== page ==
In support of prisoners and prison justice activism in Canada
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There are many ways of "helping" prisoners. One is to impose what you think is "best" for them. This is the typical approach of well-meaning "experts" and "professionals" who are members of the criminal (in)justice bureaucracies.

Another way of "helping" prisoners is through charity. We use charity in prison to provide relief of suffering, and to express compassion. But there are problems with charity. Charity creates dependency. It communicates pity rather than shared outrage and can romanticize the prisoner. Charity can sometimes relieve the suffering of prisoners but it does not alter the basic conditions responsible for the sufferings.

A third way of helping prisoners is to become their ally. The following are some of the qualities of a prisoner ally as compared to those of the "charitable" person:

The Charitable Person...   The Prisoner Ally...

...does not think of altering the prisoner's persistent need for help. The prisoner must always depend on the good will of the charitable.

  ...helps the oppressed prisoner become empowered to change his /her situations.
...often acts out of guilt and pities the prisoner who is often seen as a "poor soul".   ...treats the prisoner as an ally in change, sharing anger about prison oppression.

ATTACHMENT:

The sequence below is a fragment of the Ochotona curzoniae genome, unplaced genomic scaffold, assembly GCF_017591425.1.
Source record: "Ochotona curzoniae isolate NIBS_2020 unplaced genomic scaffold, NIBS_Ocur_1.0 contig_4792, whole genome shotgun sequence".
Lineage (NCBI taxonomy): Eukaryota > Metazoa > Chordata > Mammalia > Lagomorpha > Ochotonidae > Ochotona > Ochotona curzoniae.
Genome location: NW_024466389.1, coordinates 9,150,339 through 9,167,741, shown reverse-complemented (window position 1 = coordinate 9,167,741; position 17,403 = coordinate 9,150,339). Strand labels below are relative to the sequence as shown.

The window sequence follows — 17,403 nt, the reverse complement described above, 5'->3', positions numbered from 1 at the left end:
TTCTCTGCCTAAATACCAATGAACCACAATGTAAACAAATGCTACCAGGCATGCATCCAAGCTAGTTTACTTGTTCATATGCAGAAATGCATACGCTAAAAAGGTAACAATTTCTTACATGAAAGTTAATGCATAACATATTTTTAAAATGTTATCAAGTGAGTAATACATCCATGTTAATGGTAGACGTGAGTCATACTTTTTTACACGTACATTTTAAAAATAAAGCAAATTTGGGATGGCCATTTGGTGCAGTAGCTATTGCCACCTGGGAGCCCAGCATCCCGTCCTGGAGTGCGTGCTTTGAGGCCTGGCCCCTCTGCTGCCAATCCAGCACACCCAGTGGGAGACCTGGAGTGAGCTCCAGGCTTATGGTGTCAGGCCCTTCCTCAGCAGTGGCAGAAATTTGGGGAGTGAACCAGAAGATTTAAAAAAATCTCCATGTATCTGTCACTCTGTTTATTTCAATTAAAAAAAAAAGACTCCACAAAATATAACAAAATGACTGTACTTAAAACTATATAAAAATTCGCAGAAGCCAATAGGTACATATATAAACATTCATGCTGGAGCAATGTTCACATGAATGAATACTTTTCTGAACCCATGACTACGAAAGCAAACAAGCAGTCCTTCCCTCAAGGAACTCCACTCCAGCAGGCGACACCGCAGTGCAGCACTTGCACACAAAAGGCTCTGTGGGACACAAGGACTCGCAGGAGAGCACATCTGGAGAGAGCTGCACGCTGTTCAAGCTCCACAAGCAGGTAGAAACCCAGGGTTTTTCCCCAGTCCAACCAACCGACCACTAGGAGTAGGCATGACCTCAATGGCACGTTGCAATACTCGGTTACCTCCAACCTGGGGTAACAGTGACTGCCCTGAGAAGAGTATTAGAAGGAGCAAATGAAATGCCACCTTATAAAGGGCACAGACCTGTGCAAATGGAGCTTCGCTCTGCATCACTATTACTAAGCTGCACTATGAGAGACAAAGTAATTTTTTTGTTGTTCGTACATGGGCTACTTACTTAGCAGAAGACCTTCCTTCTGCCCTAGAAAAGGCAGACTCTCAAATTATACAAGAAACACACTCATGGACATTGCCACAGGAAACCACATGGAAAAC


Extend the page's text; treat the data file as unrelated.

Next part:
...might think the prisoner's situation comes from some fault within the prisoner.   ...identifies social and cultural forces that contribute to the cause of the prisoner's oppression.
...often has a plan for the prisoner, who is not regarded as a peer.   ...and the prisoner strategize together, mutually: no one must be "thanked".
...expects the prisoner alone to change. with the prisoner and takes mutual risks, experiencing change also.
...has his/her own view of what the prisoner must feel.   ...understands the prisoner's experiences through the prisoner's own words.
...has easy access to the criminal (in)justice bureaucracies.   ...often has a stormy relationship with the bureaucracies, because s/he is percieved as threatening to persons who hold power in the system.

Reprinted from INSTEAD OF PRISONS, A Handbook for Abolitionists.